See also Andrew Fountain’s notes from this talk, Leadership Lessons From Moses and Aaron.
Together On a Mission 2007 continues to have an impact as the talks are beginning to be made available on the Net. This talk from Stephen Van Rhyn (otherwise known as ‘the other guy’!) is one of the first two made available online for which you can order a CD.
He took us to Exodus 32. Stephen began by explaining that this story teaches us that leadership matters. There was a direct correlation between the spiritual health of the leader and the spiritual health of the people. What we do matters. When Jesus said the crowds were harassed and helpless, they had experienced tremendous healing where ALL were being healed. This was because the people had no leader. There is no leadership responsibility, however small, that is insignificant. The kingdom of God advances on delegated leadership.
The church advances as it multiplies leadership. We are called to plant growing vibrant churches, and if we are to achieve this, great senior leadership is not enough. We need depth — great leadership at every level.
Aaron was seduced by his own success. We need to remember that we all need help. Aaron forgot that he was there because of Moses, and fell into pride and deception. Proverbs 16:18 warns against pride.
Aaron abdicated his leadership. He tried to give the people what they wanted rather than seeking God. The people are leading and he simply implements the desires of the people. This attitude pervades the Church today — give people what they want, take a survey, etc. We should be courageously leading the people to do what is right in the sight of God. We need to love people enough to give them God’s best even if that is not popular. We cannot simply aim to entertain people and give them what they want!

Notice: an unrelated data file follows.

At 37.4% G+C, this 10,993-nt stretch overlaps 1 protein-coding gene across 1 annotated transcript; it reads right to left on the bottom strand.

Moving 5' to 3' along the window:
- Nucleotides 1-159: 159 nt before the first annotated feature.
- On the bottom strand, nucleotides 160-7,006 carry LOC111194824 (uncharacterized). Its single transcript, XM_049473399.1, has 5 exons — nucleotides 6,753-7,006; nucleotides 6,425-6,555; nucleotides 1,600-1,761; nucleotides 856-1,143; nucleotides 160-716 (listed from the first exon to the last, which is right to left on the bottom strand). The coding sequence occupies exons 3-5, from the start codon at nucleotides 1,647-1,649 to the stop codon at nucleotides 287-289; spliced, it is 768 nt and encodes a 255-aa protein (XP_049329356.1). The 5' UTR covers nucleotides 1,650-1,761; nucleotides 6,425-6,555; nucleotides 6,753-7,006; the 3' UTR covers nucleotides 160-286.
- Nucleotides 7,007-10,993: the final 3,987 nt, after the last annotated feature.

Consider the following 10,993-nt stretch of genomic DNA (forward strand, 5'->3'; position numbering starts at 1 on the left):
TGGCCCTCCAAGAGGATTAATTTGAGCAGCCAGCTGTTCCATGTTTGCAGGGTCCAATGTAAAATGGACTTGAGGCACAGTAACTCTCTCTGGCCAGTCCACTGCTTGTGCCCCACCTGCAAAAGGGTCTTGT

Aaron called for God’s people to sacrifice the wrong things. They weren’t just sacrificing jewelery; they were sacrificing the Word of God and the presence of God. The ten commandments had already been given.
The Church is often reduced to an echo of the culture rather than a prophetic voice. We should be a thermostat, not a thermometer. Matthew Paris seems to understand the Bible more than many in the Church! We need to be those who have a submissive attitude to the Bible.
The presence of God was to be withdrawn. Moses wouldn’t settle for an angel. Christian maturity is an increased desperation for the presence of God. The gifts can mess up our carefully constructed worship services.
Stephen contrasts Aaron’s response to being found out in sin with David’s response. God can deal with sin, but wants us to own up to it. We cannot fool God. When we are honest we find a God who is slow to anger and delights to forgive us. We need to admit what we have done wrong to the God of grace.
Moses’ response indicated five things from which we can learn:
- Moses sought God.
- He wasn’t content with personal success at the expense of corporate failure — he didn’t take the option of destroying the people of God.
- He didn’t stay static in the face of evil. One man can radically change a nation.
- Moses called Aaron to account. Senior leadership cannot have an “anything goes” attitude. This saved him from destruction.
- Moses led and lived for the glory of God.